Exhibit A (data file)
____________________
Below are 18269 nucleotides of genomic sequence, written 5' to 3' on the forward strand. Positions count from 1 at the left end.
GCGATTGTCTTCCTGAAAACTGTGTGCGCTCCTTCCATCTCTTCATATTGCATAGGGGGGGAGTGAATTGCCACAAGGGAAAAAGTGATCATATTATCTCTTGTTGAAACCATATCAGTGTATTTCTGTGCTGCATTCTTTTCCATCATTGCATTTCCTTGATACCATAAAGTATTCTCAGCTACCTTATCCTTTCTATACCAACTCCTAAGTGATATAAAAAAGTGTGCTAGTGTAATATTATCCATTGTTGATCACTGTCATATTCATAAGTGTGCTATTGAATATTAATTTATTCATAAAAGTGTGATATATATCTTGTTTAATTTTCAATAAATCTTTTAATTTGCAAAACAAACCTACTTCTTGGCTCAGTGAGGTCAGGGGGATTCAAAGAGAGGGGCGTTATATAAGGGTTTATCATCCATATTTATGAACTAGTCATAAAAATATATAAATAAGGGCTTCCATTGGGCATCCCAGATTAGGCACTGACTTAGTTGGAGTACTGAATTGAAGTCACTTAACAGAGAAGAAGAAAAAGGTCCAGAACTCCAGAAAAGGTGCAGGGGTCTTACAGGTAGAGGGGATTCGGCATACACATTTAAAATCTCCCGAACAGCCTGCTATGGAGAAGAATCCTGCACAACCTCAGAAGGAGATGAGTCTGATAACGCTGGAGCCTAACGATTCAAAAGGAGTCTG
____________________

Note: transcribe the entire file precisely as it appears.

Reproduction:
Below are 18269 nucleotides of genomic sequence, written 5' to 3' on the forward strand. Positions count from 1 at the left end.
GCGATTGTCTTCCTGAAAACTGTGTGCGCTCCTTCCATCTCTTCATATTGCATAGGGGGGGAGTGAATTGCCACAAGGGAAAAAGTGATCATATTATCTCTTGTTGAAACCATATCAGTGTATTTCTGTGCTGCATTCTTTTCCATCATTGCATTTCCTTGATACCATAAAGTATTCTCAGCTACCTTATCCTTTCTATACCAACTCCTAAGTGATATAAAAAAGTGTGCTAGTGTAATATTATCCATTGTTGATCACTGTCATATTCATAAGTGTGCTATTGAATATTAATTTATTCATAAAAGTGTGATATATATCTTGTTTAATTTTCAATAAATCTTTTAATTTGCAAAACAAACCTACTTCTTGGCTCAGTGAGGTCAGGGGGATTCAAAGAGAGGGGCGTTATATAAGGGTTTATCATCCATATTTATGAACTAGTCATAAAAATATATAAATAAGGGCTTCCATTGGGCATCCCAGATTAGGCACTGACTTAGTTGGAGTACTGAATTGAAGTCACTTAACAGAGAAGAAGAAAAAGGTCCAGAACTCCAGAAAAGGTGCAGGGGTCTTACAGGTAGAGGGGATTCGGCATACACATTTAAAATCTCCCGAACAGCCTGCTATGGAGAAGAATCCTGCACAACCTCAGAAGGAGATGAGTCTGATAACGCTGGAGCCTAACGATTCAAAAGGAGTCTG